Young people in custody
Last updated 8 August 2023 - see all updates
1. Main facts and figures
- in the 14 years to March 2019, the number of young people in youth custody went down in every ethnic group
- in the year ending March 2019, 27.8% of people in youth custody were Black – more than double the percentage in the year ending March 2006 (12.5%)
- White people made up around half (50.6%) of young people in custody in the year ending March 2019, compared with 71.7% in the year ending March 2006
- in the year ending March 2019, more young people were in custody for violence against the person than any other type of offence
2. Things you need to know
What the data measures
The data shows the average number of young people (10 to 17 year olds) in youth custody each year. It includes young people in young offender institutions, secure children’s homes and secure training centres.
Percentages have been rounded to 1 decimal point. This means some figures may not add up to 100%.
Average numbers of young people in custody have been rounded to the nearest whole number.
All calculations have been made using unrounded figures.
Not included in the data
The data does not include young people held in police custody.
The ethnic groups used in the data
The number of young people in youth custody was too small to make reliable generalisations about specific ethnic groups, so data is shown for 4 aggregated groups:
- Other (including Asian)
For types of offence and custodial order, data is shown for 2 ethnic groups (White and Other) to make sure estimates are reliable.
Young people in custody report their own ethnicity. In the year ending March 2019, the ethnicity was not known for 1.1% of young people in custody. Figures are shown separately for this group in the data by ethnicity over time.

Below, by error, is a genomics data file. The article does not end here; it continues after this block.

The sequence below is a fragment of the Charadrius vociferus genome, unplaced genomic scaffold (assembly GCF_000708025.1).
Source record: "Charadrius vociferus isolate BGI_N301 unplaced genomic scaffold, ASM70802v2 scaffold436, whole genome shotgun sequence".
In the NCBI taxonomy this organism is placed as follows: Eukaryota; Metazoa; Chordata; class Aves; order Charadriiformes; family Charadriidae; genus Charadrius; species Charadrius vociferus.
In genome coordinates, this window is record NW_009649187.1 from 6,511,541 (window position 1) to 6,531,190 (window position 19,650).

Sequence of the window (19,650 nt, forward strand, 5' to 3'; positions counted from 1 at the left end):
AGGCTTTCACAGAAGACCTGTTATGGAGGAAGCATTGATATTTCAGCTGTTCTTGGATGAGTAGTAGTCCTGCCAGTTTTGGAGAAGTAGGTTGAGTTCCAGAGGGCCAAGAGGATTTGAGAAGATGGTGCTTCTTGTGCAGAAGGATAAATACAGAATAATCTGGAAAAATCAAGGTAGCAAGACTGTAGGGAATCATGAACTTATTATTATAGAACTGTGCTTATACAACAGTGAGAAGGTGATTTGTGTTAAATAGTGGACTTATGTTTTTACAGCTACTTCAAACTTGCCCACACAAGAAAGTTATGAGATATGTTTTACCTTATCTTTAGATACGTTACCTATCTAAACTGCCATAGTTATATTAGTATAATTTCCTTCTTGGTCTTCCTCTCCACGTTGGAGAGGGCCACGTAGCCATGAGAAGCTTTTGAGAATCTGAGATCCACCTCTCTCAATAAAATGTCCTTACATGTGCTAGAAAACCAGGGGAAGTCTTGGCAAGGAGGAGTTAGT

Read the detailed methodology document for the data used on this page.
If a young person has more than one custodial order at the same time, the data counts the most serious one.
There was a decrease in the percentage of young people sentenced for breaching a statutory order from year ending March 2013 onwards. This may be because the Youth Justice Board changed the way it recorded such breaches in March 2012.
In the data file
See download the data for further breakdowns on:
ethnicity and type of custodial order over time
ethnicity and type of offence
3. By ethnicity over time
|Black||Mixed||White||Other including Asian||Unknown|
|Time||Black %||Black Number||Mixed %||Mixed Number||White %||White Number||Other inc Asian %||Other inc Asian Number||Unknown %||Unknown Number|
4. Data sources
Type of data
Type of statistic
Ministry of Justice
Purpose of data source
The data is used by the government to develop, monitor and evaluate criminal justice policy for young offenders in England and Wales.
5. Download the data
This file contains the following: measure, ethnicity, year, legal basis for detention, offence group, value, number